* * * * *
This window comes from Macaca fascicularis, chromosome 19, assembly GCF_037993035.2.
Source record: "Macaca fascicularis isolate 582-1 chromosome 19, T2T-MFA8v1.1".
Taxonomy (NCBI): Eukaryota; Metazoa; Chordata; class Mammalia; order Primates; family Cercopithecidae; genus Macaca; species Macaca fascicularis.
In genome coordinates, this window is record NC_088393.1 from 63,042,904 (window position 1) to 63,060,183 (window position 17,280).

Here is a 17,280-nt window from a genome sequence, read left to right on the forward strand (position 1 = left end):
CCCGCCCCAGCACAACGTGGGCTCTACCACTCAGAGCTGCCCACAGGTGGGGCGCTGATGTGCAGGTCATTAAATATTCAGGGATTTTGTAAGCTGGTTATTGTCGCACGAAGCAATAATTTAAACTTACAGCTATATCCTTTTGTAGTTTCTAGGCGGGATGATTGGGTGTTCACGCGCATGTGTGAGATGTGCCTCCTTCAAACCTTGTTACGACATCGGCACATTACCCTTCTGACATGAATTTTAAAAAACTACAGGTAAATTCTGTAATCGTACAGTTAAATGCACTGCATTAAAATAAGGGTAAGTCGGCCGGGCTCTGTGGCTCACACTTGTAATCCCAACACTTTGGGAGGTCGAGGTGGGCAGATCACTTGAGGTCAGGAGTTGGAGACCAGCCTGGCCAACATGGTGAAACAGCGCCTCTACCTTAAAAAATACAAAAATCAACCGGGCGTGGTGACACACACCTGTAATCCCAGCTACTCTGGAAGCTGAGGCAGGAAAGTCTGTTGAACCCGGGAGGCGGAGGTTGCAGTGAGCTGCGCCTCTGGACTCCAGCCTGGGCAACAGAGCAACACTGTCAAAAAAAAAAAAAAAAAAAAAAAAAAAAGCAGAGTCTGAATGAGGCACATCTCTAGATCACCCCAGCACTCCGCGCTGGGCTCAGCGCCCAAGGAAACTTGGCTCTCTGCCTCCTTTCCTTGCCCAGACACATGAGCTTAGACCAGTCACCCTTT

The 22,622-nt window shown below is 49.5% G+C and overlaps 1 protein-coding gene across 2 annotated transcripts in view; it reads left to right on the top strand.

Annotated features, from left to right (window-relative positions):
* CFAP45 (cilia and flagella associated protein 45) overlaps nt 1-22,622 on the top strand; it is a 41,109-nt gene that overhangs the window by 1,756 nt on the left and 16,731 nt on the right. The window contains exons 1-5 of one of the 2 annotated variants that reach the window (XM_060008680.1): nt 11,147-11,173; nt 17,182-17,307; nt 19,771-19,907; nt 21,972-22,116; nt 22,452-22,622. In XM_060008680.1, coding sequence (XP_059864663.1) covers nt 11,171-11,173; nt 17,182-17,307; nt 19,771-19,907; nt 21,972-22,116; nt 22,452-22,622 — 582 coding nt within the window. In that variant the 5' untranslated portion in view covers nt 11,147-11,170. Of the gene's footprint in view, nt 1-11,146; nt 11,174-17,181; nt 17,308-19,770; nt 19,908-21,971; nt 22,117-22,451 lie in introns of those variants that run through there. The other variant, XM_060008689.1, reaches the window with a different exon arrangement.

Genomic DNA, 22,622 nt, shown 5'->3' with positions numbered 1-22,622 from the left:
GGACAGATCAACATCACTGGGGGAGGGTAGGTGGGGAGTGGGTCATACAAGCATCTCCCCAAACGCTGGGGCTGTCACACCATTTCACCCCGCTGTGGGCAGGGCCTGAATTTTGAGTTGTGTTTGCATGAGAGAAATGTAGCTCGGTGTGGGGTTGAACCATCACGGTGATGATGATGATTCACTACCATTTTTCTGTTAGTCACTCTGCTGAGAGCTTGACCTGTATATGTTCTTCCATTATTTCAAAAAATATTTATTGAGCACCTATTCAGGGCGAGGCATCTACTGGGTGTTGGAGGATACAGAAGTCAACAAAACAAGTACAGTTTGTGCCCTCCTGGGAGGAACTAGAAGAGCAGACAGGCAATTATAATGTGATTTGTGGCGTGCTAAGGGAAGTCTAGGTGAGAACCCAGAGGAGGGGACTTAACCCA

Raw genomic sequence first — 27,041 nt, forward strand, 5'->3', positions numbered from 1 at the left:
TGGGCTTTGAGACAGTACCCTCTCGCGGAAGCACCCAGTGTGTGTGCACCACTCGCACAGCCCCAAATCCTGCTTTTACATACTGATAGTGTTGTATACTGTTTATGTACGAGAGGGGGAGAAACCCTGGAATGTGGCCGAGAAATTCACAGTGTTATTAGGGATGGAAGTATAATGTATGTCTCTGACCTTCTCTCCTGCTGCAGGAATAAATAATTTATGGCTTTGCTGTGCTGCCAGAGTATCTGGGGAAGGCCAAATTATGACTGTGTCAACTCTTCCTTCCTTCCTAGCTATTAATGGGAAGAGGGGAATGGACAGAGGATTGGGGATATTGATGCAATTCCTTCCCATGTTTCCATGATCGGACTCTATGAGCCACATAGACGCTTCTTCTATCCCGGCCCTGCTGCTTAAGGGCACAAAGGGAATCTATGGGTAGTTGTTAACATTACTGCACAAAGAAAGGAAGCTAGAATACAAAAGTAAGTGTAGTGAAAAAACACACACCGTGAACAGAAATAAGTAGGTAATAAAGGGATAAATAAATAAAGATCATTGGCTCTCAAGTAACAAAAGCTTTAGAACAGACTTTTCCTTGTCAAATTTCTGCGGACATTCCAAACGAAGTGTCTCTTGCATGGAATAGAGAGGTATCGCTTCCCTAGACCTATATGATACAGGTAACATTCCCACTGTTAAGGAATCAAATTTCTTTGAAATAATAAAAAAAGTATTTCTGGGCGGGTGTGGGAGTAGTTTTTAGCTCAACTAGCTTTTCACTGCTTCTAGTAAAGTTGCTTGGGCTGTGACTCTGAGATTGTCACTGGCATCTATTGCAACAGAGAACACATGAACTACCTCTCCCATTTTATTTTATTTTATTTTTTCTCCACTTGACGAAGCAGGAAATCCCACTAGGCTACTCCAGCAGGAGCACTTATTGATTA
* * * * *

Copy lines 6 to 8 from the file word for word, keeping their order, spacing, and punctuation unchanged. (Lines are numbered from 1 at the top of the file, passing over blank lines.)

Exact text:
CCCGCCCCAGCACAACGTGGGCTCTACCACTCAGAGCTGCCCACAGGTGGGGCGCTGATGTGCAGGTCATTAAATATTCAGGGATTTTGTAAGCTGGTTATTGTCGCACGAAGCAATAATTTAAACTTACAGCTATATCCTTTTGTAGTTTCTAGGCGGGATGATTGGGTGTTCACGCGCATGTGTGAGATGTGCCTCCTTCAAACCTTGTTACGACATCGGCACATTACCCTTCTGACATGAATTTTAAAAAACTACAGGTAAATTCTGTAATCGTACAGTTAAATGCACTGCATTAAAATAAGGGTAAGTCGGCCGGGCTCTGTGGCTCACACTTGTAATCCCAACACTTTGGGAGGTCGAGGTGGGCAGATCACTTGAGGTCAGGAGTTGGAGACCAGCCTGGCCAACATGGTGAAACAGCGCCTCTACCTTAAAAAATACAAAAATCAACCGGGCGTGGTGACACACACCTGTAATCCCAGCTACTCTGGAAGCTGAGGCAGGAAAGTCTGTTGAACCCGGGAGGCGGAGGTTGCAGTGAGCTGCGCCTCTGGACTCCAGCCTGGGCAACAGAGCAACACTGTCAAAAAAAAAAAAAAAAAAAAAAAAAAAAGCAGAGTCTGAATGAGGCACATCTCTAGATCACCCCAGCACTCCGCGCTGGGCTCAGCGCCCAAGGAAACTTGGCTCTCTGCCTCCTTTCCTTGCCCAGACACATGAGCTTAGACCAGTCACCCTTT

The 22,622-nt window shown below is 49.5% G+C and overlaps 1 protein-coding gene across 2 annotated transcripts in view; it reads left to right on the top strand.

Annotated features, from left to right (window-relative positions):